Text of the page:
Thank you to our friends at Beautiful Bizarre for featuring Jack Shure’s ‘Soul Sanitizer‘ and Reen Barrera’s ‘Cluster Fudge‘ on their site this past week ahead of the opening reception. Both exhibitions are on view now through June 26th.
Close your eyes. Take a deep breath and let your imagination drift into the creative composition of two distinct artists and their visual imaginings. This weekend, Thinkspace Projects proudly celebrates the opening of Jack Shure, Soul Sanitizer and Reen Barrera, Cluster Fudge. Immerse yourself in these spectacular new bodies of work and let it pique all your artistic senses.
Thank you to all those who came out to the opening reception of Jack Shure’s ‘Soul Sanitizer’ and Reen Berrera’s ‘Cluster Fudge.’ The exhibitions marked the first evening opening for the gallery in over a year and are the first of more to come! Both shows are on view now through June 26th.
‘Soul Sanitizer’ is Jack Shure’s debut solo show with the gallery. This exhibition is coming on the heels of two very successful endeavors between Thinkspace and the Colorado artist. Having debuted his work during ‘Aloha, Mr. Hand,’ the gallery’s first show of 2021, and with work currently on display at ‘Decade of POW! WOW!” group exhibition at the Bishop Museum in Honolulu, Hawaii, this solo show continues the momentum and the partnership perfectly.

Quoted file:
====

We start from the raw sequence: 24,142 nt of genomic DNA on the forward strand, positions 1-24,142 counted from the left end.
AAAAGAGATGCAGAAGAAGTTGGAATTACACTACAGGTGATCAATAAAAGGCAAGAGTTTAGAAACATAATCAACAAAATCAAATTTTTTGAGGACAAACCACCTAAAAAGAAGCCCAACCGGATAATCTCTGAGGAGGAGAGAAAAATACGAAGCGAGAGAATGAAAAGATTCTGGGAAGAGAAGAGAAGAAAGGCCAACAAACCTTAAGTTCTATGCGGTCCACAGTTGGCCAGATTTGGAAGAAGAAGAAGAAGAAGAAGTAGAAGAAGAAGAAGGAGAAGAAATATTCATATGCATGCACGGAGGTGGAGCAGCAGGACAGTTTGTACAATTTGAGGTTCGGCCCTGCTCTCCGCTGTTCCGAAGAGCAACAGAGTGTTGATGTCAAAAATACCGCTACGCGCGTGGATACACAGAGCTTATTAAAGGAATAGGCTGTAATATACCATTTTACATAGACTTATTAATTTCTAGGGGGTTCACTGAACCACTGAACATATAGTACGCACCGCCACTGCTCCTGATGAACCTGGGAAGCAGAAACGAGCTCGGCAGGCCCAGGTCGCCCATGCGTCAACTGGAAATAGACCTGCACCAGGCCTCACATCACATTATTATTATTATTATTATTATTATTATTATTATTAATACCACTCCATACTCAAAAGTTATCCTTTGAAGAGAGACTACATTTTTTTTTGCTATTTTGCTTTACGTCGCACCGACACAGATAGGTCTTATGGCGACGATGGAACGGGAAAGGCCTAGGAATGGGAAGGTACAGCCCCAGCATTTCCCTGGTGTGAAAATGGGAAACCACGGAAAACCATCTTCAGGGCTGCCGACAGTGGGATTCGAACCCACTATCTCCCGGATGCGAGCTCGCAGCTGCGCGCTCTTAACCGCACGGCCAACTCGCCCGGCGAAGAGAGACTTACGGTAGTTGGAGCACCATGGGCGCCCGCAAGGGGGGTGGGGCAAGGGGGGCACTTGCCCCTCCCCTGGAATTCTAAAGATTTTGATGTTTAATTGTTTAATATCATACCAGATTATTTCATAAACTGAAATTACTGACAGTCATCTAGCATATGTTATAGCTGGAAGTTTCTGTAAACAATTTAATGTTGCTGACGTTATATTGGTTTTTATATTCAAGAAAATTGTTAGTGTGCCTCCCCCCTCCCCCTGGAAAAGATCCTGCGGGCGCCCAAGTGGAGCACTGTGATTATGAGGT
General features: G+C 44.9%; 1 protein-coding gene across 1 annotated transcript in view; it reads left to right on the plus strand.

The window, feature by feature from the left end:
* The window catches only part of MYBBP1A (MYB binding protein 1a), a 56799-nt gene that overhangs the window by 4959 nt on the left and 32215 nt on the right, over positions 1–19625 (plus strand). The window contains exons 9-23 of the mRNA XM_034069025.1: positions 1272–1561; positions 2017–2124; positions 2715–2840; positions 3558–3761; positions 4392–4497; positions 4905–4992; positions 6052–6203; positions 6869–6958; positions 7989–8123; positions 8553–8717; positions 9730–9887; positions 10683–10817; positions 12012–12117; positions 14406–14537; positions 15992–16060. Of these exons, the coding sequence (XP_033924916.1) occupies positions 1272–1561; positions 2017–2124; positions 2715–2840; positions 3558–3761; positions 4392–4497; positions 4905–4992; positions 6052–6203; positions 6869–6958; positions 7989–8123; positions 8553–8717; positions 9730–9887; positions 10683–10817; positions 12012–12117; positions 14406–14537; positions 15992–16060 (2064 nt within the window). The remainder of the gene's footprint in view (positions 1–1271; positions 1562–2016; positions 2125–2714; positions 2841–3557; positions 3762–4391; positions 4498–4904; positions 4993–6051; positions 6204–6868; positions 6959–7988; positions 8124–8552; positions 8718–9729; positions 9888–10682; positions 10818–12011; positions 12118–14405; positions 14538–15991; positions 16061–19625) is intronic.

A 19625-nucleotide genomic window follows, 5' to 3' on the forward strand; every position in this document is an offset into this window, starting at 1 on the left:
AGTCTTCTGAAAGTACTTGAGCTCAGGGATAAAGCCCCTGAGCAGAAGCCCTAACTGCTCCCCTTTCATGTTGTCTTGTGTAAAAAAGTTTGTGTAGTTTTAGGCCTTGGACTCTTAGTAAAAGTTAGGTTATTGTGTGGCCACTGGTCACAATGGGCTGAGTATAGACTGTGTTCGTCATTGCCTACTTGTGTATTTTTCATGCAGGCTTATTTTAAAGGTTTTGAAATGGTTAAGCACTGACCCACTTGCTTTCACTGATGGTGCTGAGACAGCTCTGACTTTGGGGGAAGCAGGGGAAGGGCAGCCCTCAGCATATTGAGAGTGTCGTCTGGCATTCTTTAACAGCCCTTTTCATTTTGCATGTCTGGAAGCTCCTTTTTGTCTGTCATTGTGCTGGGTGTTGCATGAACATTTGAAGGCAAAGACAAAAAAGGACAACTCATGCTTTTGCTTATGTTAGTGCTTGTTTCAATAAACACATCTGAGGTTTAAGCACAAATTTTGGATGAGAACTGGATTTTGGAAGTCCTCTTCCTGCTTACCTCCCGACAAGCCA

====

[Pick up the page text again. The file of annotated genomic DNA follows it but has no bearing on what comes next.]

The exhibition represents a collection of work created to reflect Shure’s views and digestion of the world around him. Made up of an amalgamation of styles and subjects, Shure creates an intentionally cryptic narrative of his own personal journey from childhood to parenthood. Using art as a tool for comprehension and processing, the act of creating work becomes his “soul sanitizer,” the vehicle for healing and introspection.
‘Cluster Fudge’ is Reen Barrera’s newest solo show, following his most recent show at Pintô Art Museum in the Philippines.
Barrera has taken the idiom “it’s written all over your face” to heart and beyond, crafting his work around a central character he created early on in his career as an artist. Ohlala embodies Barrera’s thoughts, displaying them through a variety of colors painted on the being’s face. This serves as a mechanism to silently communicate, focusing on the unspoken rather than what is loud and clear.
The exhibition is a collection of work that pulls from facial expressions, allowing Barrera to turn experiences into artwork, taking the literal and mixing it up with symbols and patterns. Through acrylic, oil, and aerosol he crafts this work, embracing accidents like drips, smudges, and splatters, allowing these to lead him to the final product.